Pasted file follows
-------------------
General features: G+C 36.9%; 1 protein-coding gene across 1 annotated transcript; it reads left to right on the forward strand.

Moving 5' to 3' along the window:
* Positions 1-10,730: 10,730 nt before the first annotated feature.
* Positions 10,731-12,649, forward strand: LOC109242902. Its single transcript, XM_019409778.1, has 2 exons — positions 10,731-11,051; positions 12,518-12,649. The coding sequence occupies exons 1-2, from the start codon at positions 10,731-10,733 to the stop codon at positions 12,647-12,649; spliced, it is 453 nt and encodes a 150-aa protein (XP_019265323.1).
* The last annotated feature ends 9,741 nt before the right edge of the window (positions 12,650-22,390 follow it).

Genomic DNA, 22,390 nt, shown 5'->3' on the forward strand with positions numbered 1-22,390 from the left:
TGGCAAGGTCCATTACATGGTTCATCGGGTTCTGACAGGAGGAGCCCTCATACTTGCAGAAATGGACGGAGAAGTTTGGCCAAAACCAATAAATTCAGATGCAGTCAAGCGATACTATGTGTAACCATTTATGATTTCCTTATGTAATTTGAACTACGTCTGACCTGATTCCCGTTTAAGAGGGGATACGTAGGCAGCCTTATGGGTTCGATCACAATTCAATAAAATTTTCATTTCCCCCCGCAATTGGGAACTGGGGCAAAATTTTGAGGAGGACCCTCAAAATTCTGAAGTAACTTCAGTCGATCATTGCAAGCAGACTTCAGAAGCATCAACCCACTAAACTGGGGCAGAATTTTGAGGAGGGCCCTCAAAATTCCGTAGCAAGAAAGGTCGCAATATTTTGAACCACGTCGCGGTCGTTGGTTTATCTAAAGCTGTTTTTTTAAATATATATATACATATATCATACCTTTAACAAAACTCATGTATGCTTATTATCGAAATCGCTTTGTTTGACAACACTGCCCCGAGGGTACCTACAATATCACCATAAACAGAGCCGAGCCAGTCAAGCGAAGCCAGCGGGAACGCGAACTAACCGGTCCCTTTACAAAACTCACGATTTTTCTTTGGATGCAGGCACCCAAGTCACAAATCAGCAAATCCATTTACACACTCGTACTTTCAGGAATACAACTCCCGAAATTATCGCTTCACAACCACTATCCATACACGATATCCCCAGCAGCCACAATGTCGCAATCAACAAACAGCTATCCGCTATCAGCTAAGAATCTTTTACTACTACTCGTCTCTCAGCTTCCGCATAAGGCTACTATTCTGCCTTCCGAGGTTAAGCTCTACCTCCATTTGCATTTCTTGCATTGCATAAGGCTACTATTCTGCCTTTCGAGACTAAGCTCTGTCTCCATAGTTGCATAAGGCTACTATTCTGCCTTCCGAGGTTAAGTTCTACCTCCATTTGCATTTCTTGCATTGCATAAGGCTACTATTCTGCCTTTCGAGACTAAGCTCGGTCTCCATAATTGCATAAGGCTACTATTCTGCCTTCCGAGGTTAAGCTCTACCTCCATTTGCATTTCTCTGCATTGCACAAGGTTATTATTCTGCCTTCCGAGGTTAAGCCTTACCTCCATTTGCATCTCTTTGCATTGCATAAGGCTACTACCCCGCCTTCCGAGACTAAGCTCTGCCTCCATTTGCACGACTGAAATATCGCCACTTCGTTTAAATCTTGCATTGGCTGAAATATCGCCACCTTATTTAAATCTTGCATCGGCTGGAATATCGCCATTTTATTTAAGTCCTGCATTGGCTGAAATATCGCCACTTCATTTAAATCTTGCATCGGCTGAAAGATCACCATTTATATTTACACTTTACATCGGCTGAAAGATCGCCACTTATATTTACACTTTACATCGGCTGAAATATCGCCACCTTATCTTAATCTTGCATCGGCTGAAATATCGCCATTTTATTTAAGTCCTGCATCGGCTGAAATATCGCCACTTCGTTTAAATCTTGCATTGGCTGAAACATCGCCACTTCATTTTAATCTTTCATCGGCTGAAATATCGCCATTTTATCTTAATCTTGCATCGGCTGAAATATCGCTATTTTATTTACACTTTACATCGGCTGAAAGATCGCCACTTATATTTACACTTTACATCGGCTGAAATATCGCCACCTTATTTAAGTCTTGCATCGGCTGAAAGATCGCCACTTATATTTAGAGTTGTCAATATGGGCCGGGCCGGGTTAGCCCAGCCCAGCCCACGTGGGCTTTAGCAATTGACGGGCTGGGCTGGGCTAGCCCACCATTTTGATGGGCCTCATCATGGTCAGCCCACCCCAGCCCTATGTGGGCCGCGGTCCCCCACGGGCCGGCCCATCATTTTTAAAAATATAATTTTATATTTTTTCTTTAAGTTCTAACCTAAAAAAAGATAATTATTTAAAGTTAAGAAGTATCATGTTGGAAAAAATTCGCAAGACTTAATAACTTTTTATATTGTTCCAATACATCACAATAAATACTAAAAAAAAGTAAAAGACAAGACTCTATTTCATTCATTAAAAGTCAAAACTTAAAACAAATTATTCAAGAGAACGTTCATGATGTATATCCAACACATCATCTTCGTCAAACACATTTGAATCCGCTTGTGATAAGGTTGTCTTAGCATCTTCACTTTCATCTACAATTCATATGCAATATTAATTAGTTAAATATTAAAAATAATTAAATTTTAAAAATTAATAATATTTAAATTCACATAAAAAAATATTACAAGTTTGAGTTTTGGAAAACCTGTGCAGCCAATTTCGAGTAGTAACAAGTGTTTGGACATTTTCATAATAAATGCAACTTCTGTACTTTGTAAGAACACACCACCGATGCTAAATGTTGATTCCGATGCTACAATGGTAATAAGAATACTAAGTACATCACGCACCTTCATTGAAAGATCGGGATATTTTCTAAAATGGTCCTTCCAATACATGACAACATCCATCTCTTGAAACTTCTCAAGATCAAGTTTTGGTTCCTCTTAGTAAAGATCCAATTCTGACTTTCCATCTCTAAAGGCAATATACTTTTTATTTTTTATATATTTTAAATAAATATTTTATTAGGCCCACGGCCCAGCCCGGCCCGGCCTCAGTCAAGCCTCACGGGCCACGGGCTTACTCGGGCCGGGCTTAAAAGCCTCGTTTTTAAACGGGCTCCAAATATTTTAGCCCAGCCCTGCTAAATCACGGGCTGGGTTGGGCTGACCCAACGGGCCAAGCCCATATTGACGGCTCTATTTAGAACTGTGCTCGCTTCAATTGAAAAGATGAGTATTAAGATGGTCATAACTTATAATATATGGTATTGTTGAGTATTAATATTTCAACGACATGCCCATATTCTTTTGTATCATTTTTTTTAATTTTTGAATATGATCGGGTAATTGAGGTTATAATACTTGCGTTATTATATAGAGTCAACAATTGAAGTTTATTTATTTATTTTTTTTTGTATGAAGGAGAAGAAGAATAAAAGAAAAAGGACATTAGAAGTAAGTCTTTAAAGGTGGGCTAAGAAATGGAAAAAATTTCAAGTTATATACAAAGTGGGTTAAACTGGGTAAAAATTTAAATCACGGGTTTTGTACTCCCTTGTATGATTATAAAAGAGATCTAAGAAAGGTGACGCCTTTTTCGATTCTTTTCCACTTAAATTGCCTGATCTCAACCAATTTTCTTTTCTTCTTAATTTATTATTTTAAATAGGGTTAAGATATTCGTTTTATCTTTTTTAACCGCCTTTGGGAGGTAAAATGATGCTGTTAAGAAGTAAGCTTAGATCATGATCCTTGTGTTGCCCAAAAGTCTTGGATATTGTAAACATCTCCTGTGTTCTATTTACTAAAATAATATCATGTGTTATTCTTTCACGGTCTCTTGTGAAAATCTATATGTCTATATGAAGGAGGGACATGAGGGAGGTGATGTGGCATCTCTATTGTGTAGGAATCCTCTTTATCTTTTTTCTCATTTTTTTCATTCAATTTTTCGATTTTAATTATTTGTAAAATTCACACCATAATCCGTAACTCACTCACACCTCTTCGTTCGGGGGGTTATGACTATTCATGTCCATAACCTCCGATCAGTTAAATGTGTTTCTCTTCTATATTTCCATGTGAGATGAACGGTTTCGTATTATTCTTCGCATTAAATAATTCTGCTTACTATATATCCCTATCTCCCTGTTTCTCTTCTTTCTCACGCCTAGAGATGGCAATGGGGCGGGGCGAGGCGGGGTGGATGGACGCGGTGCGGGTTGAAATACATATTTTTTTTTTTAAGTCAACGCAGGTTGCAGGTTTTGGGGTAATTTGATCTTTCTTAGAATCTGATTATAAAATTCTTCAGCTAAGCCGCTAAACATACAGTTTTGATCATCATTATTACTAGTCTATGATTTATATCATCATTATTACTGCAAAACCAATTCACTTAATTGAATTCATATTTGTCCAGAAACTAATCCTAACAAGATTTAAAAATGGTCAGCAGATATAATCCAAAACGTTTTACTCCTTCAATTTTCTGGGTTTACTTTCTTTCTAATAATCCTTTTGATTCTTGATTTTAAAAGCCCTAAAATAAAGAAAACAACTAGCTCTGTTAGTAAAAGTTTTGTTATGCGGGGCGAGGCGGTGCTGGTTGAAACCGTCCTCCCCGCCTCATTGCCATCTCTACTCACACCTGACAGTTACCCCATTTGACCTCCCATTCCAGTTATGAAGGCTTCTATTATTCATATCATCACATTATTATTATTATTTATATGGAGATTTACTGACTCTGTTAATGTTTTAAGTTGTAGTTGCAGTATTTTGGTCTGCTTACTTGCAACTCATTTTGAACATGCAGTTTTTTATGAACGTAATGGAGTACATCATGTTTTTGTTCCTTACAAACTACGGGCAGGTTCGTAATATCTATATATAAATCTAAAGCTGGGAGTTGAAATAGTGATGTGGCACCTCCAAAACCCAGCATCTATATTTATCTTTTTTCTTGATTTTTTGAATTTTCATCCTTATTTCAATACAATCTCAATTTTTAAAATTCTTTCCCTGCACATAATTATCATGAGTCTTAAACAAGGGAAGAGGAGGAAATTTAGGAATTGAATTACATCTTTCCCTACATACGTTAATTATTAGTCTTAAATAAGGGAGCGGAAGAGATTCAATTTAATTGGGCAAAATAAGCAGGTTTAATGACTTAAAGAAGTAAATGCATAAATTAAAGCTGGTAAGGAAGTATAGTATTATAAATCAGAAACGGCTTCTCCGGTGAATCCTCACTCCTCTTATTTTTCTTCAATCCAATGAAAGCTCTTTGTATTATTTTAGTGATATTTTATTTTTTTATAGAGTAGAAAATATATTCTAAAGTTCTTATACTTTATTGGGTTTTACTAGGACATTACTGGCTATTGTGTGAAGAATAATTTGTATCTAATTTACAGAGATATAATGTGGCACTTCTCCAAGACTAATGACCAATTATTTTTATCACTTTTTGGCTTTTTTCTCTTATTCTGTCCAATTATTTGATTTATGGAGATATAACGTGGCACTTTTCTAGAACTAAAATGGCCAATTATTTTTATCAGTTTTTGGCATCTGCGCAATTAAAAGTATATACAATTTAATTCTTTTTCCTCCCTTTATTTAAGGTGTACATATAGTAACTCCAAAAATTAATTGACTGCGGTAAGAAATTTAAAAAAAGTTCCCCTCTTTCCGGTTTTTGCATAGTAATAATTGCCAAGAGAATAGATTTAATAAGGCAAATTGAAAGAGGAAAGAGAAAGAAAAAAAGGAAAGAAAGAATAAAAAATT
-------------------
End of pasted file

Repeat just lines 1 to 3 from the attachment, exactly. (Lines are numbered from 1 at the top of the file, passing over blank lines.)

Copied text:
General features: G+C 36.9%; 1 protein-coding gene across 1 annotated transcript; it reads left to right on the forward strand.

Moving 5' to 3' along the window:
* Positions 1-10,730: 10,730 nt before the first annotated feature.